2019 line-up will have a dramatic shake up with Yvan Muller set to split with Hyundai

The 2019 World Touring Car Cup season promises to be one step beyond the already hyper-competitive field of 2018, with a number of driver moves and returning stars set to bolster the field next year.

Changes at the front of the field are expected, with shake-ups at YMR, BRC Racing Team and Münnich Motorsport, and although no official announcements are forthcoming as deals are finalised, there will again be a number of placed works drivers throughout the field – with no manufacturer programmes in the WTCR.

A few drivers are already known, with Thed Björk having been unsurprisingly confirmed as part of Cyan Racing’s formal return to the championship, with the team running the TCR programme for the Chinese Lynk & Co brand of Volvo owner Geely Group.

Audi Sport drivers Frédéric Vervisch and Gordon Shedden are both on two-year deals, with Jean-Karl Vernay also likely to stay with the German brand after a successful first season on the world stage.

Volkswagen Motorsport’s driver placement is Rob Huff, who is also on a two-year deal and will race with the German manufacturer next year. Sébastien Loeb Racing is likely to continue fielding the Golf GTI TCRs, with Mehdi Bennani continuing as Huff’s team-mate.

The biggest shake-ups surround Lynk & Co’s entry to the championship, with the Chinese manufacturer understood to have signed both Yvan Muller and rising star (and Muller’s nephew) Yann Ehrlacher to its team next year, with YMR effectively becoming a part of the programme.

The team is technically already an extension of Cyan Racing, with most of its personnel from the former WTCC squad, and the team has carried only one sponsor on the car all year, 100-0-0-0, which is the printing (CMYK) value for ‘cyan’.

“I’ve worked with Cyan Racing in two years in co-operation, and we’re talking about the future,” admitted Muller, not confirming the move. “The relationship with Cyan has been quite successful, and I have a very good relationship with (Cyan Racing CEO) Christian Dahl, who is a guy I respect from where he came from and where he is now. We will see what will be the future.”

Lynk & Co are coming in strong, with the initial plan understood to be to run four cars and to involve former driver Nicky Catsburg. TouringCarTimes understands however that there is now a seat going spare, as Catsburg has been snapped up by the Hyundai Motorsport-supported BRC Racing Team to join part of an all-star four-car effort next year.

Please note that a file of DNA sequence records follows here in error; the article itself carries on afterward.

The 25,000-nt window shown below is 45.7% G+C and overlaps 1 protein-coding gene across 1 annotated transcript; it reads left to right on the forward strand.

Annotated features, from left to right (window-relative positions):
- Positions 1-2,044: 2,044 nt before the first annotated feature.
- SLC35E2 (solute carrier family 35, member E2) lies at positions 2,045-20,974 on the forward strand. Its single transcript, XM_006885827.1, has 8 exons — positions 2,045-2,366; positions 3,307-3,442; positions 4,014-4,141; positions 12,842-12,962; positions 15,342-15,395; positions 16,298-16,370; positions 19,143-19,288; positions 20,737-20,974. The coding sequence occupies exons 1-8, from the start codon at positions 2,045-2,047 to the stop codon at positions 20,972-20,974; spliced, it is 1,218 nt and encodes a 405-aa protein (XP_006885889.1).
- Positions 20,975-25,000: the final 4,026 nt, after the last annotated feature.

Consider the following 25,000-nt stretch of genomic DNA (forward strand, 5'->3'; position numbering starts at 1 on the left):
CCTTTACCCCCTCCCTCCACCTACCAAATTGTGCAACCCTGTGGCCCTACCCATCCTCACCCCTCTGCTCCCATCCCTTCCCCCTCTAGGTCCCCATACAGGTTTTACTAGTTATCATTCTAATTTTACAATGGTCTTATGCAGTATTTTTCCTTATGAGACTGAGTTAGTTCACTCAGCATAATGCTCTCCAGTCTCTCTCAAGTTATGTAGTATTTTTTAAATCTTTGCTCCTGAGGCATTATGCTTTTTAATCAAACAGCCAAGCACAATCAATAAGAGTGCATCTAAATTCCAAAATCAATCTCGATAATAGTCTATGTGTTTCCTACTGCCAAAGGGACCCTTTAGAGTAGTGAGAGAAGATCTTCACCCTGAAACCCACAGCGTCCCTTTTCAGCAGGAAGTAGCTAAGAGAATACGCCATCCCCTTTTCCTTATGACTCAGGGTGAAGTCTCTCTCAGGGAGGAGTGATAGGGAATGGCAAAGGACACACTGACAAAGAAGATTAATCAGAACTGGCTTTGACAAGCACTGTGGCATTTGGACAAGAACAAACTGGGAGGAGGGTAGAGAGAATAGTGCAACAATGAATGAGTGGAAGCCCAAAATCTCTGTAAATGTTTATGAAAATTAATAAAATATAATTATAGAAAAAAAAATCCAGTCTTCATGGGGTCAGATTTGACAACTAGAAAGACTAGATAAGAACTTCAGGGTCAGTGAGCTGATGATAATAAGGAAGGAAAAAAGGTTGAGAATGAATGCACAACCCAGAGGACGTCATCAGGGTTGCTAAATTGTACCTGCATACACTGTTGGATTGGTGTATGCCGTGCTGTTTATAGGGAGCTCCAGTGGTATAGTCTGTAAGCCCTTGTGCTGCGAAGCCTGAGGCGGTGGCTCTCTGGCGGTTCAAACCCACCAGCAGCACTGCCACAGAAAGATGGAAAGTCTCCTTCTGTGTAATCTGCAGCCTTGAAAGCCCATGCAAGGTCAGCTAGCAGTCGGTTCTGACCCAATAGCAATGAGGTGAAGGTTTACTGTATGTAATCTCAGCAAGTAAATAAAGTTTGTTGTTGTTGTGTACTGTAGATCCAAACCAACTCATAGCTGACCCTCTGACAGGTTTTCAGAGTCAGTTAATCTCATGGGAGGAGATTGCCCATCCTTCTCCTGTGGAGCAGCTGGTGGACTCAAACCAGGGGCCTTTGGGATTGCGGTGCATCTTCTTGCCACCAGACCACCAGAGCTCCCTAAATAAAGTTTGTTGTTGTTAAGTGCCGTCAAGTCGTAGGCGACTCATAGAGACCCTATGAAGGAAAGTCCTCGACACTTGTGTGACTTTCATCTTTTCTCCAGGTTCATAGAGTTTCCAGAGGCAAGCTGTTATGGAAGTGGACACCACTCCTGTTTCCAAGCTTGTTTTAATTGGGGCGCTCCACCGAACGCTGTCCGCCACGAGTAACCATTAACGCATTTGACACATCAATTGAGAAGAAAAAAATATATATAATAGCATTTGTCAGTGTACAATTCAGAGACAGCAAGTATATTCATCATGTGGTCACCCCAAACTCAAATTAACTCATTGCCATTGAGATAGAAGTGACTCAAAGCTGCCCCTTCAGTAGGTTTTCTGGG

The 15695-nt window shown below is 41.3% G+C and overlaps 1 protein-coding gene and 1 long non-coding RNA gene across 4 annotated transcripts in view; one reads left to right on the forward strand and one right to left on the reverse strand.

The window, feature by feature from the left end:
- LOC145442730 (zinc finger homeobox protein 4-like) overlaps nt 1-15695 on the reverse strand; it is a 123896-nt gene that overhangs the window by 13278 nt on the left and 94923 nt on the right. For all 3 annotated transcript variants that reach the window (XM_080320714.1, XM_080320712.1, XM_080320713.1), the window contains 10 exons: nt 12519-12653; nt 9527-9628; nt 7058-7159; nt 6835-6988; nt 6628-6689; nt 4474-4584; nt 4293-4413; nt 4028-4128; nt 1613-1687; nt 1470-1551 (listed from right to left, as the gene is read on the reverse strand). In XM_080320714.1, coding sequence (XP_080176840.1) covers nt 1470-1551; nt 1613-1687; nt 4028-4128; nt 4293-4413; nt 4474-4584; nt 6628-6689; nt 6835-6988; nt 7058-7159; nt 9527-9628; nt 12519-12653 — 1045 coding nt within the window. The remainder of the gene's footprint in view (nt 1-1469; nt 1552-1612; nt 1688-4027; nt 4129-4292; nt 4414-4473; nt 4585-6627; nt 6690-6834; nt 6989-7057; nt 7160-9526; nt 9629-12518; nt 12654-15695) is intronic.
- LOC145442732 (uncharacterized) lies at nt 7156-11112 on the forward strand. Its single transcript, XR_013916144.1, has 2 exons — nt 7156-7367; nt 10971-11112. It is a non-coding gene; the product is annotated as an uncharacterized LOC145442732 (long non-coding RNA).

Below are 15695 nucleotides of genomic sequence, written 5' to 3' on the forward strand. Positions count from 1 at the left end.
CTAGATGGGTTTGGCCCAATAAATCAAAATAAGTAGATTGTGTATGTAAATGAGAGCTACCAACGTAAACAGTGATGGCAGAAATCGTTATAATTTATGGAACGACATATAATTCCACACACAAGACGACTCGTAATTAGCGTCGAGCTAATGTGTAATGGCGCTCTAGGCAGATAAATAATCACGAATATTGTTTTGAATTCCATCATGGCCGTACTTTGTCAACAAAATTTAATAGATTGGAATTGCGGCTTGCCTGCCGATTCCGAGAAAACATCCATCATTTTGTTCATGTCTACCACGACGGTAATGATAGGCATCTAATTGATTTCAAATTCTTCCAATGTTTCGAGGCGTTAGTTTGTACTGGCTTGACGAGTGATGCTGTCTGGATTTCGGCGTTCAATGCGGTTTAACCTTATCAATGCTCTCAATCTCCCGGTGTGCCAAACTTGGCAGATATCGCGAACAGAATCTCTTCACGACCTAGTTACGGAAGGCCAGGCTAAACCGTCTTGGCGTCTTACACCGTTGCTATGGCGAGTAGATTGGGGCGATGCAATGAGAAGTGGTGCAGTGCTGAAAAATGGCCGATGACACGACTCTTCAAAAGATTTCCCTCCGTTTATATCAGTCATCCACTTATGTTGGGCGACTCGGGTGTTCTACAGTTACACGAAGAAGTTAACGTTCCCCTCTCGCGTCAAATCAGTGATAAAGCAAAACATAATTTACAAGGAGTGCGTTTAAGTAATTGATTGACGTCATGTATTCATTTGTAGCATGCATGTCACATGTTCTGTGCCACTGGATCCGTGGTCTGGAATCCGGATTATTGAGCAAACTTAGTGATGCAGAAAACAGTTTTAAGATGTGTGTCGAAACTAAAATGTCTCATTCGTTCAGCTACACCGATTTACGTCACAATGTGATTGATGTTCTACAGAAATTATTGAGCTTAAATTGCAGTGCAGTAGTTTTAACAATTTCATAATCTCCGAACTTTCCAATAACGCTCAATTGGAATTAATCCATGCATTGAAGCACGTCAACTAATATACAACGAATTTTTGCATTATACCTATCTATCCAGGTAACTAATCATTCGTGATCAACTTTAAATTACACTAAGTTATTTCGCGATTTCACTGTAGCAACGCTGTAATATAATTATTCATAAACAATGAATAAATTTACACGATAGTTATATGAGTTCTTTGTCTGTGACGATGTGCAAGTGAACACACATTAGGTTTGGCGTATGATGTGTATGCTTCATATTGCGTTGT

Gabriele Tarquini, who is currently on target to win a second world title and will be 57 before the 2019 season begins, is set to stay with the team and it is understood that Norbert Michelisz will also return. The team’s fourth car is set to be driven by another familiar name from the old WTCC paddock in the shape of Augusto Farfus, who is believed to be returning after an eight-year absence – having left the WTCC when BMW departed to join its DTM and GT programmes.

That leaves Honda’s programme as the next big question, with Tiago Monteiro entering the second year of a two-year deal, despite only being able to take part in one race in his first season as he recovered from his testing crash last year. It’s likely that Esteban Guerrieri, the only Honda driver still in contention for the championship, will be retained as well.

Also in the paddock at the weekend was former Polestar driver Néstor Girolami, with the Argentinian confirming he was looking to return to the championship next year after a year back racing in Argentina, and also in the Brazilian stock car series.

Question marks sit with the smaller manufacturer programmes. Romeo Ferraris is a privateer operation with no Alfa Romeo support, though whether its results at the weekend will attract a more formal interest from the Italian marque remains to be seen. It’s certainly done wonders for Kevin Ceccon’s touring car credibility, with the former single-seater racer having been strong from the outset and having seen off two of touring car’s greatest stars in Gianni Morbidelli and Fabrizio Giovanardi.

Peugeot Sport has minimal involvement in the championship, with just the placement of Aurélien Comte at DG Sport Compétition, but with the French marque having pulled the plug on its World Rallycross Championship programme, hopes are high that Peugeot may sense the opportunity to put more funding into its TCR programme, further developing the 308TCR and placing more factory drivers in the championship.

Already linked with a return to the championship is Colin Turkington, with the three-time British champion believed to have multiple offers, while it’s now understood that Andy Priaulx’s rumoured return is now in question.

It’s also believed the number of slots on the grid is likely to be opened up due to the high demand. After initially being set at 26 for this year, the limit is now likely to be around 30 cars.

There’s no question that the 2019 WTCR season is going to be a significant step up from this year, perhaps almost a championship of champions, with a field likely to be at least two-thirds of professional drivers; something that’s almost unprecedented in a non-manufacturer-based championship.